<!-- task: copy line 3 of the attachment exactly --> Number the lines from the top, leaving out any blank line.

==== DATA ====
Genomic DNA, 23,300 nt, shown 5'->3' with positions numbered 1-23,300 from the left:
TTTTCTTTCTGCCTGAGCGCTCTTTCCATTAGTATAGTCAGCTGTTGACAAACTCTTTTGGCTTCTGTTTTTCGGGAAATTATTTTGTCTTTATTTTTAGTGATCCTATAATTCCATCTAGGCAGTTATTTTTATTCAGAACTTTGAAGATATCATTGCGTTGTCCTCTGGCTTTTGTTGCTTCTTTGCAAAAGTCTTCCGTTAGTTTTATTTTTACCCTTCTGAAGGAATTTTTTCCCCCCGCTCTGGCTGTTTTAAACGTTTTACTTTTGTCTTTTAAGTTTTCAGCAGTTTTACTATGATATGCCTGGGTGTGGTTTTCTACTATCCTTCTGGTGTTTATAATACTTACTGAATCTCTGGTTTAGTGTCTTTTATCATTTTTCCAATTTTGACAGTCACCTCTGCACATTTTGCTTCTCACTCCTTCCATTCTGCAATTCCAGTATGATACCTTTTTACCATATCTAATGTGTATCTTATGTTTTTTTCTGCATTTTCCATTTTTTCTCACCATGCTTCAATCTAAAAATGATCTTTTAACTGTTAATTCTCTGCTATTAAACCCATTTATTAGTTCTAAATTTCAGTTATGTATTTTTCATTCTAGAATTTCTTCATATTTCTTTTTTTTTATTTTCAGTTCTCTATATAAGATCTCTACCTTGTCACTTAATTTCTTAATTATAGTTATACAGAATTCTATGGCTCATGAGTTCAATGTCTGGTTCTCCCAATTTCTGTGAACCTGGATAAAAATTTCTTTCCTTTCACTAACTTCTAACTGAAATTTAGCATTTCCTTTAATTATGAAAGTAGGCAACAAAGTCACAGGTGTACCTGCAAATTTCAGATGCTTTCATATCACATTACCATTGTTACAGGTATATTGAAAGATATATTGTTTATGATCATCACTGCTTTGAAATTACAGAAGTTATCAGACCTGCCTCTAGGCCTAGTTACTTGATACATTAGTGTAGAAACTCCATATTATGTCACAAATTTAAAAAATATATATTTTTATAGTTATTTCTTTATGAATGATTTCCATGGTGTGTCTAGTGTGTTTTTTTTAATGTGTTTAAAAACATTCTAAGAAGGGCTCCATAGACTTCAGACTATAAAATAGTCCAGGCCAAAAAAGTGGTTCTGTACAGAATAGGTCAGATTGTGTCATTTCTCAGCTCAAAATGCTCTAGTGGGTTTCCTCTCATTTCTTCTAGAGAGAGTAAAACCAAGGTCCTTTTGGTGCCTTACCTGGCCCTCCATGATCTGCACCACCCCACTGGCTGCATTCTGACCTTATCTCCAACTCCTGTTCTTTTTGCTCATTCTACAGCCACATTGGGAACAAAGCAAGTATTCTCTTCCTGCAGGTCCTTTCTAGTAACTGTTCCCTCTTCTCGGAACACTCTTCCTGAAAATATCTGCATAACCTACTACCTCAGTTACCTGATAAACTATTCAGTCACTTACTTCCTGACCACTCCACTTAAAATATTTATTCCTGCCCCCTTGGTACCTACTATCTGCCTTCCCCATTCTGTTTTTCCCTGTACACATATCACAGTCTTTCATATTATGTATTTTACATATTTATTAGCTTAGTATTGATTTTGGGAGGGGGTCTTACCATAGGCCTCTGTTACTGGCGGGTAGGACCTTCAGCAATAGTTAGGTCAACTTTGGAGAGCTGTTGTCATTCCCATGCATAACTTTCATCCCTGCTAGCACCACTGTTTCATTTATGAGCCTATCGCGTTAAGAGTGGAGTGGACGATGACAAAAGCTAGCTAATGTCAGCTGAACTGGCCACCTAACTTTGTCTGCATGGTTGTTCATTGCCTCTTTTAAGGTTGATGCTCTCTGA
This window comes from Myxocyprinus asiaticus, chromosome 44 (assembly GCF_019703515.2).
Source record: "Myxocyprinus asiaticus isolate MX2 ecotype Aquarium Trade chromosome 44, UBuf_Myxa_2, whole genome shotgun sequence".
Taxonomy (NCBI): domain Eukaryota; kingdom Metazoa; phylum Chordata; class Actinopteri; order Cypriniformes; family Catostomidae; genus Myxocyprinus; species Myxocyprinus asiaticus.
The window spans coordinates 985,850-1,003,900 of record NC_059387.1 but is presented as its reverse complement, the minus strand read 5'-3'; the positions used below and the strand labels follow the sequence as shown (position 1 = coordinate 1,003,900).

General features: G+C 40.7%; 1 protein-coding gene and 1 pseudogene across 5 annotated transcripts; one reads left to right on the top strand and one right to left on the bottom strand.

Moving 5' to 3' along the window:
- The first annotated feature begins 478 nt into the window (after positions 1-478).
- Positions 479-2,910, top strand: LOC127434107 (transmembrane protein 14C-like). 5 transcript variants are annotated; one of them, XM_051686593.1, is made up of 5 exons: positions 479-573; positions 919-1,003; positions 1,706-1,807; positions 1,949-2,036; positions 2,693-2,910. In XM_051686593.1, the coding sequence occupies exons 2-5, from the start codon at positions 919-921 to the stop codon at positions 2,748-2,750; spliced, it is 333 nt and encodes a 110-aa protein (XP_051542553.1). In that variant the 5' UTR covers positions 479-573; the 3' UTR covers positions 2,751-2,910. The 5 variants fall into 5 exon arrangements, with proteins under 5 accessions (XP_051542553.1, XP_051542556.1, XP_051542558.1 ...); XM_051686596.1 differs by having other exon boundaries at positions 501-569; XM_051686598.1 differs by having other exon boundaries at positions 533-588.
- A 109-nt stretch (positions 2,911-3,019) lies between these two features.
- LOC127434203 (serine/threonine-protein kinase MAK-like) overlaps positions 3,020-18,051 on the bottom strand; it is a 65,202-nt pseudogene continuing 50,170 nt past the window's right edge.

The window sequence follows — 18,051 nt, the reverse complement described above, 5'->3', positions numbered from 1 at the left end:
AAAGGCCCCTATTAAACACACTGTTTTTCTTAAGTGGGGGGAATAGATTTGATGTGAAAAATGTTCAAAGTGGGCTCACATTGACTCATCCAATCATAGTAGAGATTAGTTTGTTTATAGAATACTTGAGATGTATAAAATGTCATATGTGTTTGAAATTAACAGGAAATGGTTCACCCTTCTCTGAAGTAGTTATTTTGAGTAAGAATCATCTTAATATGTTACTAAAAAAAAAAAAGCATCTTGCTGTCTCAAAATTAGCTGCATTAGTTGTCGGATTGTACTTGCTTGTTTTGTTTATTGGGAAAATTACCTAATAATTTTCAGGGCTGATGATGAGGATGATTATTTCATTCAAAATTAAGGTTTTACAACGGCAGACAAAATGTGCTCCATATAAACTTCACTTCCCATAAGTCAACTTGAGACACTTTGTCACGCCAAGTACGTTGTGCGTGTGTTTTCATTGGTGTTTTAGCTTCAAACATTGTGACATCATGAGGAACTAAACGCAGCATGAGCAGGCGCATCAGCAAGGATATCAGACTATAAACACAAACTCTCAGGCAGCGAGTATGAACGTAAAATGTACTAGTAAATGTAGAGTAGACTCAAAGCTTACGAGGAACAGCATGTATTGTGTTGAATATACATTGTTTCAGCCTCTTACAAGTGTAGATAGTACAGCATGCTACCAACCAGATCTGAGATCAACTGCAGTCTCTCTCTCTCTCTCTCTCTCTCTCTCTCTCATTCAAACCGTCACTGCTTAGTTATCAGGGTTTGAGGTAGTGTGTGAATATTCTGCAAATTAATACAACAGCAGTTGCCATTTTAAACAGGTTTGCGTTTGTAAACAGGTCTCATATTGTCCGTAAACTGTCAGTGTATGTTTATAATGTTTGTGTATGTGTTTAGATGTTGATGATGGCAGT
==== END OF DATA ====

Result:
This window comes from Myxocyprinus asiaticus, chromosome 44 (assembly GCF_019703515.2).